Digital Trends Live: Facebook scandals, the future of crypto, and axolotls

On episode 56 of Digital Trends Live, DT’s live morning show, hosts Greg Nibler and Adrien Warner surveyed the tech news of the day, picking out the juiciest stories to discuss. First up, Facebook is involved in yet another controversy. According to a report by TechCrunch, Facebook “has been secretly paying people to install a “Facebook Research” VPN that lets the company suck in all of a user’s phone and web activity.” The company has been targeting 18 to 35 year olds, paying them $20 a month to use the Research app.

According to the report, Facebook was using Apple’s Enterprise system, which is intended for circulating apps among a company’s employees. As it turns out, this violates Apple’s Enterprise development policies, so Apple has apparently banned Facebook’s research app. For a company that has already had a number of privacy-related PR crises lately, this is just another day at the office.

In less invasive news, Samsung is rolling out a new smartphone chip with a whopping 1TB of storage. That’s big news, given how phone cameras are getting better, taking higher quality photos and videos that use up more space. Samsung hasn’t given an indication of how much phones using this new chip will cost, although the price will likely be steep.

The humble axolotl (Ambystoma mexicanum) isn’t just an adorably weird-looking amphibian; it may also hold the key to eternal life (or at least a better knowledge of the healing process). This Mexican salamander has a remarkable ability to heal, regenerating even lost limbs. A team of scientists at Vienna’s Research Institute of Molecular Pathology have apparently sequenced the axolotl’s entire genome, which could lead to a better understanding of its superb healing abilities, and maybe even help researchers apply that ability to humans in the future.

Finally, Greg talked to Travis Wright, who is, among other things, one of the hosts of the Bad Crypto podcast. Although cryptocurrencies like Bitcoin have been frighteningly volatile, particularly in the last year, the adoption rate is still growing and merchants are more interested than ever, according to Wright.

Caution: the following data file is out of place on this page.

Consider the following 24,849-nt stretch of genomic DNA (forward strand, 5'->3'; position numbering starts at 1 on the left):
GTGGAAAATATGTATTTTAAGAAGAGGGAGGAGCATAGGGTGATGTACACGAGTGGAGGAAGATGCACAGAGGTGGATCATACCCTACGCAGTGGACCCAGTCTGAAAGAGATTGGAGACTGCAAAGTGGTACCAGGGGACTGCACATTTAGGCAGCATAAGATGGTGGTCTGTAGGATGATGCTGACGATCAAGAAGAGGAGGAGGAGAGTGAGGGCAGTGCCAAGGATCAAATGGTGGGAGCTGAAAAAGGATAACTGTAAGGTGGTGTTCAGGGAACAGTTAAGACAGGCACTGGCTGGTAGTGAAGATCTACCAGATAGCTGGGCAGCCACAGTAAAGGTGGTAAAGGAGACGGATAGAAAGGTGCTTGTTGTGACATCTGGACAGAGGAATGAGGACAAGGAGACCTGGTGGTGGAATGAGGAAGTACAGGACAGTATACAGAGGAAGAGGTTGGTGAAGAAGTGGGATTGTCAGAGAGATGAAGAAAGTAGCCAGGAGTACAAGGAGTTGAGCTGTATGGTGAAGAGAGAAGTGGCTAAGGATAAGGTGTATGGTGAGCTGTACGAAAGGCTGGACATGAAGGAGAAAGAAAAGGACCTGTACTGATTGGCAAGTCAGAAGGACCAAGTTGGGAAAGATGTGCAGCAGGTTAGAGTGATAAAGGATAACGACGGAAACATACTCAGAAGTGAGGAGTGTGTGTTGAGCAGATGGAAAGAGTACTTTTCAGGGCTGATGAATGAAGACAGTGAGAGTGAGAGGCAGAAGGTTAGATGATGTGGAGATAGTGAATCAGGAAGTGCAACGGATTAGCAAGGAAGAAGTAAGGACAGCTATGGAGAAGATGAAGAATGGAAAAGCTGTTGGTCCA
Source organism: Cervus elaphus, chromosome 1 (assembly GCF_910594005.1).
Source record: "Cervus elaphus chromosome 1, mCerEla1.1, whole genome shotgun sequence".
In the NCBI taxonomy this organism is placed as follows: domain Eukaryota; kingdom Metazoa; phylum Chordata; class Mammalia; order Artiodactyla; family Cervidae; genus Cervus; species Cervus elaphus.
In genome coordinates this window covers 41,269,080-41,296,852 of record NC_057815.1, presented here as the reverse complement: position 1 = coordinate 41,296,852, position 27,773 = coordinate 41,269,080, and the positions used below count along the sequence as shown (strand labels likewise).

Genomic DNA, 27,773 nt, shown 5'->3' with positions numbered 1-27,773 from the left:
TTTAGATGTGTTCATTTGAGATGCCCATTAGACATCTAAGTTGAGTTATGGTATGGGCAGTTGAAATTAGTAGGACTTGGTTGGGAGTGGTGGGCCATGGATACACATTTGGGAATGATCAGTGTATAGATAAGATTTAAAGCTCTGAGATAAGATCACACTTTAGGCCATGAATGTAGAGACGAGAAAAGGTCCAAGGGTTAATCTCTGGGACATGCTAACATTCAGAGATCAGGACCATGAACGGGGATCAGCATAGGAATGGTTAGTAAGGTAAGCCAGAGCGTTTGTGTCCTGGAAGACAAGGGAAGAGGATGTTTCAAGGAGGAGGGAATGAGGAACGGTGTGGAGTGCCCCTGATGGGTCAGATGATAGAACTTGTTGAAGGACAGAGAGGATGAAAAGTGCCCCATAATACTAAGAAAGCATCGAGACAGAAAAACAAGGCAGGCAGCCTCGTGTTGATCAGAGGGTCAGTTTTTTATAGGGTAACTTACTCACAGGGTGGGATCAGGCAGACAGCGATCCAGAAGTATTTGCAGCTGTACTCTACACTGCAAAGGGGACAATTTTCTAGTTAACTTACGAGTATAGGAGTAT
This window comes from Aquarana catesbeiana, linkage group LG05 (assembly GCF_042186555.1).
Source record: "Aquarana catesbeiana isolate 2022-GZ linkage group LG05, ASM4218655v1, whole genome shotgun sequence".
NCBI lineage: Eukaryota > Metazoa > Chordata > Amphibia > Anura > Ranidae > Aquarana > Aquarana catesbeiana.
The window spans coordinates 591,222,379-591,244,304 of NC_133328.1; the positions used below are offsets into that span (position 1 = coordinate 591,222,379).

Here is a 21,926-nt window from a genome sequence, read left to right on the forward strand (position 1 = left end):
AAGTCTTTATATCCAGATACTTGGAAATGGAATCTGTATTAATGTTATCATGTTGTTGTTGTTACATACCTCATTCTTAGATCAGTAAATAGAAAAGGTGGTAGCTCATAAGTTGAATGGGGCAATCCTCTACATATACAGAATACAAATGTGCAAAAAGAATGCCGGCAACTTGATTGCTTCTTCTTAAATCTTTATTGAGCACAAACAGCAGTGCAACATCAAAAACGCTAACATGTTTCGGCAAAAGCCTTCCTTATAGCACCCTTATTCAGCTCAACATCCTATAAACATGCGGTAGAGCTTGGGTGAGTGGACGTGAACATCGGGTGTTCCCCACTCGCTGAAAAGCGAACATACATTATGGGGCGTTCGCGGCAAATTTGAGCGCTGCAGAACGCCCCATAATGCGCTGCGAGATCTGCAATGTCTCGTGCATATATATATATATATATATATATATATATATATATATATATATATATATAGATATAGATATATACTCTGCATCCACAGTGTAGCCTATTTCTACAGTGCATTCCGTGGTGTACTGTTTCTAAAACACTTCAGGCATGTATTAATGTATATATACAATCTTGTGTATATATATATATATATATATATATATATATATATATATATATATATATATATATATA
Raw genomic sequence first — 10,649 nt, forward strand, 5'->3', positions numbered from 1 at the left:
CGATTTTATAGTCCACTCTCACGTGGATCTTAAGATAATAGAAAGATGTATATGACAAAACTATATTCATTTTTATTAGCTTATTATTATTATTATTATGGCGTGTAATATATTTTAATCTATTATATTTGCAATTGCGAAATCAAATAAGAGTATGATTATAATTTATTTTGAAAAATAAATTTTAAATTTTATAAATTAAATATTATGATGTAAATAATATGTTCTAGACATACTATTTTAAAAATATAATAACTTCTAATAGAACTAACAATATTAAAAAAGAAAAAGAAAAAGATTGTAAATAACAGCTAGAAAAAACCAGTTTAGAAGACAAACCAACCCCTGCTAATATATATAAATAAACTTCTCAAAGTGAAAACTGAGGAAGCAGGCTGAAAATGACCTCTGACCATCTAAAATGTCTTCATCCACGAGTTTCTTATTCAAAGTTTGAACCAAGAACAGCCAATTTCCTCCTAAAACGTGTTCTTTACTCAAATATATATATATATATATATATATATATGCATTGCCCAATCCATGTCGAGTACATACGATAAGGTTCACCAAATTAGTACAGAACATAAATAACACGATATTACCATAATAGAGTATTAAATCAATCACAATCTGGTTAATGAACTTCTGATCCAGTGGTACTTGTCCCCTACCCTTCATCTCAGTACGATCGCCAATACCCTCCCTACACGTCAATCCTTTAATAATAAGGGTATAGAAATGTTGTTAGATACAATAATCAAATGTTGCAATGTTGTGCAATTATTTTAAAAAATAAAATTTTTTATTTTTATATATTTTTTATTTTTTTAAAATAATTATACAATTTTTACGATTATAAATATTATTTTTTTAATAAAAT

“In 2014, it was about 15 million dollars a day being traded in crypto …” Wright explained. “Then the next year it [tripled] to 45 million, then the next year it [quintupled] to 200 million, and then it [increased] to 2 billion in 2017, and then last year it was, on average, about $15 billion a day. And now, who knows how much it’s going to be per day in 2019, but it’s looking, still, around $15-20 billion a day is being traded in crypto.”

“Now, how much of that is fraudulent volume on some of these exchanges? That’s unknown,” Wright continued. “But just the amount of wallets that have been acquired by various different people over time? That number is at an all time high. It just keeps growing.”

Of course, cryptocurrencies are only part of the story. Blockchain, the technology on which cryptocurrencies are built, is a subject of great fascination in a variety of fields — we’ve covered a few promising applications in our series Blockchain beyond bitcoin.

Digital Trends Live airs Monday through Friday at 9 a.m. PT, with highlights available on demand after the stream ends. For more information, check out the DT Live homepage, and be sure to watch live for the chance to win occasional prizes.

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